Victims of Circumstance
“Maire!” yelled Tom, and banged on the kitchen door. “Maire, let me in!”
I took a deep breath, walked over to the kitchen door and opened it.
“Sorry,” I said quietly. “I didn’t realise it was locked. Come in.” I cleared my throat and stepped aside to let him in. “I’ve just made tea.”
Tom sniffed as he entered the kitchen. The air was repugnant, bitter, nauseating. It was the odour of Betsy O’Leary’s cheap perfume, mingled with stale whisky and cigarettes. Involuntarily Tom covered his nose with his hand.
“You noticed it too. You can smell my mother all over the house. It’s awful.”
“Where is she?”
“On the sofa in the living room,” I said. “Want a cup of tea?”
Before he could answer I took a cup down from the dresser and with a deceptively steady hand poured him a cup of tea. I put the pot down, braced myself and said: “Something awful has happened.”
“She’s dead, isn’t she?” Tom said, his voice barely a whisper.
He fell onto the kitchen chair and shook his head. He did his best to remain composed; he held his mouth firmly closed, breathed deeply through his nose and wrapped his hands tightly around his mug of tea.
“Does anyone know? I mean, what are you supposed to do when something like this happens?”
I picked up my tea cup. “Make tea, what else?” I was being sarcastic.
He didn’t appreciate it.
“I phoned Sister Joseph and Father Cavanagh. Father should be here any minute to tell me what to do. And Sister will be down as soon as she can get away from the Orphanage.” I told him, and sat down next to him at the kitchen table. My legs were about to betray my emotions. I had been on the verge of hysteria since discovering Betsy’s yellowing, lifeless body that morning.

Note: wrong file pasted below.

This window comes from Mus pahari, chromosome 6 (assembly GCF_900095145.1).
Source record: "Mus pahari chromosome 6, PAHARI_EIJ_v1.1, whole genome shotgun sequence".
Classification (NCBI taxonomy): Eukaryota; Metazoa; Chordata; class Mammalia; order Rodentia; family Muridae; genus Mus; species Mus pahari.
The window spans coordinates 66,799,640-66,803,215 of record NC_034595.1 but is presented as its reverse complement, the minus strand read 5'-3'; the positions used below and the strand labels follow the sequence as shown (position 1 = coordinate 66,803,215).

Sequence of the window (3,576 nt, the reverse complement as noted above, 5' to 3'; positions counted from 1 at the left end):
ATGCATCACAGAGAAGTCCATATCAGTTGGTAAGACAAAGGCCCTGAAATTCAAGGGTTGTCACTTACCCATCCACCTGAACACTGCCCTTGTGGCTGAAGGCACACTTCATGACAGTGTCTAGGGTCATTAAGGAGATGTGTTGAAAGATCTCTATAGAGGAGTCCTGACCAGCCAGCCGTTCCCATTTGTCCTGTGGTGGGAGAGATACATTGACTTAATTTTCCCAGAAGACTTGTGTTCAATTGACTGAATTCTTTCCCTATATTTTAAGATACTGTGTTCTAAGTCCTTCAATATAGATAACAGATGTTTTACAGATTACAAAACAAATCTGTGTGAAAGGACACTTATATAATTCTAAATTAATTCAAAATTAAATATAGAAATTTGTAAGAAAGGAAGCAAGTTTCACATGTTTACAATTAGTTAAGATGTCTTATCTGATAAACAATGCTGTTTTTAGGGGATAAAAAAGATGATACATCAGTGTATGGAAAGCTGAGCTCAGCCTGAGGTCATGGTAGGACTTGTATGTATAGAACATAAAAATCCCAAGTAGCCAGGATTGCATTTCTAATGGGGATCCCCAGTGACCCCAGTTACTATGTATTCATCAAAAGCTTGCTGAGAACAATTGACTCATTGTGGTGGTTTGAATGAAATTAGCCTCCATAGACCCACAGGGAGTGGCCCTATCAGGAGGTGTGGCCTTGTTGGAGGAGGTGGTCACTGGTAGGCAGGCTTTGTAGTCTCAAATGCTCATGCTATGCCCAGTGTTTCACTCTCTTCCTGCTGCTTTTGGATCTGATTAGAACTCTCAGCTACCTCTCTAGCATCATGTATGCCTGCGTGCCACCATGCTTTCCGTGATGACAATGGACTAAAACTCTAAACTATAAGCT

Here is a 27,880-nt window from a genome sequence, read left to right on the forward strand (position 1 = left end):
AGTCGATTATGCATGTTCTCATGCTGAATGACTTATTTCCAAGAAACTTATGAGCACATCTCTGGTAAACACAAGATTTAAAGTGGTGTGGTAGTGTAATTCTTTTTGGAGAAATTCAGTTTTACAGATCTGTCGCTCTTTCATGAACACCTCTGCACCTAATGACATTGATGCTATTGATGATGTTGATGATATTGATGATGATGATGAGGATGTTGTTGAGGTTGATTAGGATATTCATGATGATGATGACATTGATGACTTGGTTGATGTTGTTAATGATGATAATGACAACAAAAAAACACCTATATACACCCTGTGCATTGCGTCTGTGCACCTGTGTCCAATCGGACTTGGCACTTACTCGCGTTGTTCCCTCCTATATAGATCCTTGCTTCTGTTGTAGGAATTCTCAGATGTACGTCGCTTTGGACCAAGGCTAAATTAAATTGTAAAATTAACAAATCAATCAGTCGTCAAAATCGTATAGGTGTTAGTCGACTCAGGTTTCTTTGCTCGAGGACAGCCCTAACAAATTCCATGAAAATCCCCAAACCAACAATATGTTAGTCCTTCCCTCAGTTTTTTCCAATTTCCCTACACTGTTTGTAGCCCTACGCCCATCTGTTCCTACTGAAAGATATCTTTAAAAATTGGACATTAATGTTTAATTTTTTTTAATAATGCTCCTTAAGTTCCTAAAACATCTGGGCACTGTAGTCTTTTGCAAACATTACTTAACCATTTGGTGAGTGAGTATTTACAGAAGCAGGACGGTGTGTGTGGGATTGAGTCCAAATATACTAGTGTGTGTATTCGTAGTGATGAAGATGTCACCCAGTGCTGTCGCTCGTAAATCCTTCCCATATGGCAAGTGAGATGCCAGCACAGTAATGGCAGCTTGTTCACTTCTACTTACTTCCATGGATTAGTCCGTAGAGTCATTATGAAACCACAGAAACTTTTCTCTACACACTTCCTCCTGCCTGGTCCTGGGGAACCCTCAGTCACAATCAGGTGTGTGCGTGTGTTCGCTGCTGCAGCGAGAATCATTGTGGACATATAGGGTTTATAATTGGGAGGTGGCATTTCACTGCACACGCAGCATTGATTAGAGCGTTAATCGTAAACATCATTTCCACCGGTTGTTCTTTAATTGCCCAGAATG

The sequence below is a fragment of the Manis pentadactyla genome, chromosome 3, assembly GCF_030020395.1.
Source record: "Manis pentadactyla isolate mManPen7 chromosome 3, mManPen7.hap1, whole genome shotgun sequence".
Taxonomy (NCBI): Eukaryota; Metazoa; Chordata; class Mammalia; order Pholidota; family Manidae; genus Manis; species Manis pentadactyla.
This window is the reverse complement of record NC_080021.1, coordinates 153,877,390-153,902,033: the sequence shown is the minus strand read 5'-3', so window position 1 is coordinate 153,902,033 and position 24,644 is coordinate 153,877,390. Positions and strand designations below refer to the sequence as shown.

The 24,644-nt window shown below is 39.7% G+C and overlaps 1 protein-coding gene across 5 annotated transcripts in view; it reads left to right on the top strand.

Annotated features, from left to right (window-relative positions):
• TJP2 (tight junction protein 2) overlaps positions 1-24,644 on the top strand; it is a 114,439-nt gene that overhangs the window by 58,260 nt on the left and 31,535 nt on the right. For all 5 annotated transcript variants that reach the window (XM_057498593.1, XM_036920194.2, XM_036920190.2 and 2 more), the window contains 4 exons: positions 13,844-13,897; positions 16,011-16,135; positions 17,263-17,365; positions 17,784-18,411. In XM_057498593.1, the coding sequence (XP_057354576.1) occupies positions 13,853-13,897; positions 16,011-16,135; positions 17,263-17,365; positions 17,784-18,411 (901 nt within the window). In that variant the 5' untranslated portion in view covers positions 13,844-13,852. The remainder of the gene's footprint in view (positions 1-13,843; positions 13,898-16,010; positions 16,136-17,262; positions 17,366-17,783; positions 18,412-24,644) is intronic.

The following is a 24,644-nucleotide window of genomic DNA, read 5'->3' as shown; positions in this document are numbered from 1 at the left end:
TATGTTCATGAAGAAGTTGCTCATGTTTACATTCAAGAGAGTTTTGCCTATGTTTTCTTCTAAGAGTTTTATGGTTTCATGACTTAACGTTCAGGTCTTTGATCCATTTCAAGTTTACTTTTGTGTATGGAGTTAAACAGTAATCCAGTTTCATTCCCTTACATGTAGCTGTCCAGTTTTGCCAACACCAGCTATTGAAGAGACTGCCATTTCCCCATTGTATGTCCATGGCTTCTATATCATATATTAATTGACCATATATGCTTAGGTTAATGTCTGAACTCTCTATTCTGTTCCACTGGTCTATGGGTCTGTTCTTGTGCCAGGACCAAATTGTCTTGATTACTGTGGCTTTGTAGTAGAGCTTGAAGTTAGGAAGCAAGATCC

“What the hell happened, Maire?”
“Pills and whisky, it’s so pathetic.” I bit my bottom lip, hard. I licked away a drop of blood, then explained further: “She was pissed out of her skull by eight o’clock last night. I went to my own room and left her to it. She had already ruined my birthday, and all I wanted was a bit of peace. When I got up this morning, she was on the sofa where I’d left her, stone cold.”
And as in every bad melodrama, the empty pill bottle was standing, screaming at me from the coffee table. But unlike the movies, my mother had left no goodbye note, no last words to absolve me from any guilt or responsibility.
Tom put a hand under my chin. “Is there more?” he asked.
“Should there be?”
“You tell me?”
I shook my head.
“Did you two have another fight?” He persisted, and looked me square in the face.
“Don’t make me laugh. We were always fighting, you know that. What’s so special about that?” I said, hearing the venom in my voice.
“Listen, Maire,” he said and put his hand on my shoulder. “Look at me. You don’t have to pretend for me. We have no secrets, do we?”
I shrugged him off. “There’s nothing to tell, Tom. Now, just drink your tea and stop talking for Christ’s sake.” A high-pitched giggle escaped from my mouth. I put my hands to my lips, as though to hold back the sound. “She really did it this time, eh?”